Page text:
National Association of Pension Funds local authority conference
This was published under the 2010 to 2015 Conservative and Liberal Democrat coalition government
Speech by Local Government Minister Brandon Lewis on the local government pension scheme.
Thank you very much Joanne [Segars, Chief Executive, NAPF] for that kind introduction and for inviting me to open the conference.
You asked me to speak about the new local government pension scheme (LGPS) that we will be introducing next April and I will of course do so. These reforms will reduce the cost of the LGPS to employers and taxpayers. But we also need to think more fundamentally about the way the LGPS is structured. The LGPS has an enviable record on scheme administration and many of you can be proud of what you are achieving. Nevertheless, the scheme has changed little since 1974. Is it still fit for purpose and can it deliver value for money for scheme members, employers and taxpayers?
Six months ago I spoke at your local authority forum and set out the case for reform and our programme for bringing forward the new LGPS in April 2014. Much has happened since then. In December, we launched the first consultation on the main elements of the new scheme. Almost 150 responses were received which we took on board in a second consultation at the end of March. We received about 30 responses, which suggests to me that we got things pretty much spot on first time around.
The journey from a final salary defined benefit scheme to a new career average scheme, with all the required protections under the Public Service Pensions Act, was never going to be an easy one. There is still a great deal of work to do, including another consultation very shortly on draft administration and governance regulations. But despite the complexities and challenging timetable, we remain on track to deliver the key elements of the new scheme on time.
A great number of you in the audience will have helped to get us where we are today. We are in a good place because of your help and co-operation and I know that I can rely on you all to ensure that the new scheme is a success from the start.
Efficiency and cost effectiveness
Introducing the new scheme is a clear priority for us all, but since becoming Local Government Minister, I have also been clear that looking at other ways of achieving better value for money for taxpayers is equally, if not more important. After all, you are responsible for vast sums of money. You spend about £8 billion a year on pension benefits, while fund management and scheme administration costs alone are almost £500 million a year.
There are plenty of examples where local pension funds are already working together to share services, to establish local or national call-off contracts and in some cases, to pool pension fund assets. This is all good news, but I am equally aware that there are just as many authorities that are sitting on the sidelines waiting to be told what to do.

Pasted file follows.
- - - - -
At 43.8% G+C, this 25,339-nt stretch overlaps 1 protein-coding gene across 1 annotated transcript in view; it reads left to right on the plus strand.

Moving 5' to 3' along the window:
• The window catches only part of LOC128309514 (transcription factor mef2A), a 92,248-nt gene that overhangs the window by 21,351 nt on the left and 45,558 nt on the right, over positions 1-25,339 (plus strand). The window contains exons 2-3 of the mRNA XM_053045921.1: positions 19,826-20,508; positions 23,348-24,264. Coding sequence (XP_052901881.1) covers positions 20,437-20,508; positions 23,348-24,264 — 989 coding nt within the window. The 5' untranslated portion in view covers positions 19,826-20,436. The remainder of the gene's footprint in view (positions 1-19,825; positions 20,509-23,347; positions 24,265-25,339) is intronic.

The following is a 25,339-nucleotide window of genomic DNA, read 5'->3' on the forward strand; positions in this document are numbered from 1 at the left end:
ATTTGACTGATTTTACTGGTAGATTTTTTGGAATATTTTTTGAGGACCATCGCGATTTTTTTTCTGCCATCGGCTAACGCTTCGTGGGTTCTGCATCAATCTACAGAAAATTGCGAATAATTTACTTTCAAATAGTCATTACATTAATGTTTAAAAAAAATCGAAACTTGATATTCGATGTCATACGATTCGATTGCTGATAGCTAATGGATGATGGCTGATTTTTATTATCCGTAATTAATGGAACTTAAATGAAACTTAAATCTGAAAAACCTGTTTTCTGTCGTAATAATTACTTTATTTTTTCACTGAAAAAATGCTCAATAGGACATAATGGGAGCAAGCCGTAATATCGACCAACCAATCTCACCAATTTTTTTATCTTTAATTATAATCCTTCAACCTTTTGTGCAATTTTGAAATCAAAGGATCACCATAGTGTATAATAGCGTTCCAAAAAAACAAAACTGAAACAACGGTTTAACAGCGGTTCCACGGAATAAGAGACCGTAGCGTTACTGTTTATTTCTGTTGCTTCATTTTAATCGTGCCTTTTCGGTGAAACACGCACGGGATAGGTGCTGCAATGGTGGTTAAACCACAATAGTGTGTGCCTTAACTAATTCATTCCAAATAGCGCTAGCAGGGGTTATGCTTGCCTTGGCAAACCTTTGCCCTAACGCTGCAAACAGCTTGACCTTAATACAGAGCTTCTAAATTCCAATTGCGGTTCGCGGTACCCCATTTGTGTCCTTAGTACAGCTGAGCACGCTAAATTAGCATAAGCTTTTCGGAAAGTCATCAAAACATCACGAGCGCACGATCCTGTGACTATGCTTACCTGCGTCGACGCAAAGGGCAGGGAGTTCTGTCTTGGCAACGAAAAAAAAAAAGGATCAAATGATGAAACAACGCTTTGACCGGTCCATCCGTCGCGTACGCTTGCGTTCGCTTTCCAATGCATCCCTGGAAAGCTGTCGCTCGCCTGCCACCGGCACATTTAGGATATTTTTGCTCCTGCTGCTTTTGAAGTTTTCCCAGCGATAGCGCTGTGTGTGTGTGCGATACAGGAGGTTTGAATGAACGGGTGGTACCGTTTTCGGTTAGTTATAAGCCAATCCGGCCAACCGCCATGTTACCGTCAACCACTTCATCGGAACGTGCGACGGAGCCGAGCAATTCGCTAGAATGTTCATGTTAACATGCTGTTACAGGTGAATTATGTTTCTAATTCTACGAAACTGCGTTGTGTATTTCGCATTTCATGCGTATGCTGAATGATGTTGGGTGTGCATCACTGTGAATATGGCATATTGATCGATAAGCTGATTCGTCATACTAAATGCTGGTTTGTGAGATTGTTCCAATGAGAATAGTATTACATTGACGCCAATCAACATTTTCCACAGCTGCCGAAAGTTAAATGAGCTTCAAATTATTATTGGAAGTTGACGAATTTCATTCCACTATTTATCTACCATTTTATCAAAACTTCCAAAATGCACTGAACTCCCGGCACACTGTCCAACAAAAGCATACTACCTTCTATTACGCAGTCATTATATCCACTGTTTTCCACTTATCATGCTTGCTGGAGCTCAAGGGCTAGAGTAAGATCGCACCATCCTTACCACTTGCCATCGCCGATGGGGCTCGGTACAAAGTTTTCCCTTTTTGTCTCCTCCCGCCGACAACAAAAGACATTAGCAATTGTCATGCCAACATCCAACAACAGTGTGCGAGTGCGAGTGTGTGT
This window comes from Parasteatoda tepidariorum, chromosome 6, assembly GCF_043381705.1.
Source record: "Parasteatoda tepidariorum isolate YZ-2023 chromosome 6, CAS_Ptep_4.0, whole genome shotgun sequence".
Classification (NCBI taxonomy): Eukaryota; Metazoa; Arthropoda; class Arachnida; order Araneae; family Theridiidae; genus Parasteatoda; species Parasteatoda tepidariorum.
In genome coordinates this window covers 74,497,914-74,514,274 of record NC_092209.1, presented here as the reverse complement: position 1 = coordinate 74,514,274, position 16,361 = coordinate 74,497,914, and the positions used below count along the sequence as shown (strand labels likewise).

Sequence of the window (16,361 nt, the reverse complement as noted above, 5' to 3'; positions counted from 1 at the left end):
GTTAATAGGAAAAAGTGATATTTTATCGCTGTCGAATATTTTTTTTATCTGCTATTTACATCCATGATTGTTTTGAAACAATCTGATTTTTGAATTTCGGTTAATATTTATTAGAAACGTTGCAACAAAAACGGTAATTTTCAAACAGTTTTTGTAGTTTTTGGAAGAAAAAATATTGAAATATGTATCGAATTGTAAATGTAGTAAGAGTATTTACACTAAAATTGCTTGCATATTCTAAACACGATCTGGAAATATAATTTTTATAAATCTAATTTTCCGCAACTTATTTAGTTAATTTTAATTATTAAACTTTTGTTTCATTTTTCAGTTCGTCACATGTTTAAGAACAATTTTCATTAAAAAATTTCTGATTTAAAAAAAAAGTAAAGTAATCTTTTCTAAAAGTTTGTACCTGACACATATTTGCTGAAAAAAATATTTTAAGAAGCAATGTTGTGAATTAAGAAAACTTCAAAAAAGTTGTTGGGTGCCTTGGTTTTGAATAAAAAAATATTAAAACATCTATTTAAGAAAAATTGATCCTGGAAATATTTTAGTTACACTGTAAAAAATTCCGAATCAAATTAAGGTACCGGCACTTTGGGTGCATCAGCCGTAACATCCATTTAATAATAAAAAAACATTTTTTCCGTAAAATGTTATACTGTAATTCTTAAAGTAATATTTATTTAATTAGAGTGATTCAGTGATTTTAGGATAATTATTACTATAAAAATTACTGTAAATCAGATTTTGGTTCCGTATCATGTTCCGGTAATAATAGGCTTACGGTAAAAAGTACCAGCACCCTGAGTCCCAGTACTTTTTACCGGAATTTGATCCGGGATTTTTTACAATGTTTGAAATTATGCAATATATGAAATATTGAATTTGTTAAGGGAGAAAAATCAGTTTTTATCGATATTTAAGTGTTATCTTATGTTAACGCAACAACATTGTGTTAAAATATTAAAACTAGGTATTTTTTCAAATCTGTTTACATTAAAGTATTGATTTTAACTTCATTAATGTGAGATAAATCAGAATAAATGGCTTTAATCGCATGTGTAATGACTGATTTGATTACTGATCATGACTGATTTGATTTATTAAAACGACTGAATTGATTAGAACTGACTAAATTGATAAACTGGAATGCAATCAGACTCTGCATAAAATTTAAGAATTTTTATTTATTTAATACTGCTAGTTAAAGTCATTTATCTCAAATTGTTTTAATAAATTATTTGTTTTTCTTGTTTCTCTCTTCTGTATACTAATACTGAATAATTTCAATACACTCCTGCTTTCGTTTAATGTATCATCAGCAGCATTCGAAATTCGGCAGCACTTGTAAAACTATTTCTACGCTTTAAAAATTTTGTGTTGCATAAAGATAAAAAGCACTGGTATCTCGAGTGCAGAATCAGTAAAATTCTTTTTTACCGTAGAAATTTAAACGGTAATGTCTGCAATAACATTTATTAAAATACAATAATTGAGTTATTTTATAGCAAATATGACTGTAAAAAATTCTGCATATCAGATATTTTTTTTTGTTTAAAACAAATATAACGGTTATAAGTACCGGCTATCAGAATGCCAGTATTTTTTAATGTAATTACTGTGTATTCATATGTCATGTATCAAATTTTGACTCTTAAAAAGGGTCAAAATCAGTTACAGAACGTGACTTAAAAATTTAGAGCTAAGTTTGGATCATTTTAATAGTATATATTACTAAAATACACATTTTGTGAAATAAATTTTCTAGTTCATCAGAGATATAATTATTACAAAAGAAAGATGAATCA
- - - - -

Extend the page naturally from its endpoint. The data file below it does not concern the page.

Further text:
Many people associated with the LGPS, including a fair few in the audience today, have been to see me with their ideas. Most of them have said that if there are to be fewer funds, theirs should remain because it’s the best.
All of them have raised some important points. For example, most agree that we need to see the costs of administering funds and the fees paid to fund managers reduced. To achieve this, we need a better understanding of the factors driving these costs. In particular, I want to understand why the administration and fund management costs of similar fund authorities can vary so markedly.
We need better data to help answer the question about what makes a good, strongly performing fund. It is all too simple to look at funding levels and on that basis, say that fund x is better than fund y. But I think we all know that the position is far more complex than that. Funding levels alone do not determine performance.
We need a more sophisticated model that takes account of other factors such as discount rate, investment returns, cash flow, recovery periods and perhaps, most importantly, the funding strategy statement and statement of investment principles adopted by individual funds. Only then will we be able to compare the performance of individual funds on a level playing field.
A common complaint I hear is that there is no single LGPS annual report. This is something we must address. Pension fund authorities are already required to publish their own pension fund reports and I have no wish to change that arrangement. But academics, trades unions and others tell me they are fed up with having to obtain and then collate 89 different reports to end up with the national picture. I have therefore asked my officials to open discussions with scheme stakeholders to agree the format and content of an annual scheme report to sit alongside individual fund reports.
The scheme is becoming increasingly mature and it is no secret that some funds are close to becoming cash-negative. We therefore need to see even better and more consistent returns on the £150 billion worth of investments in the scheme.
I therefore want to undertake a root and branch review of the LGPS investment regulations. Some have suggested that the funds should be better directed to support growth, particularly local growth. We have already taken steps to allow fund authorities to increase their exposure to limited liability partnerships, but I accept that we may need to go further.
In particular, I want to know if there are any other obstacles in the regulations that prevent you from maximizing your returns. I am not suggesting that we should dispense altogether with the requirement for you to assess the risks associated with your investments. After all, this is taxpayers’ money you are investing and we must continue to get the right balance between risk and reward.
My other priority is to tackle the equally important issue of fund deficits. We can’t bury our heads in the sand and just keep pushing these significant costs on to future generations of employers and taxpayers.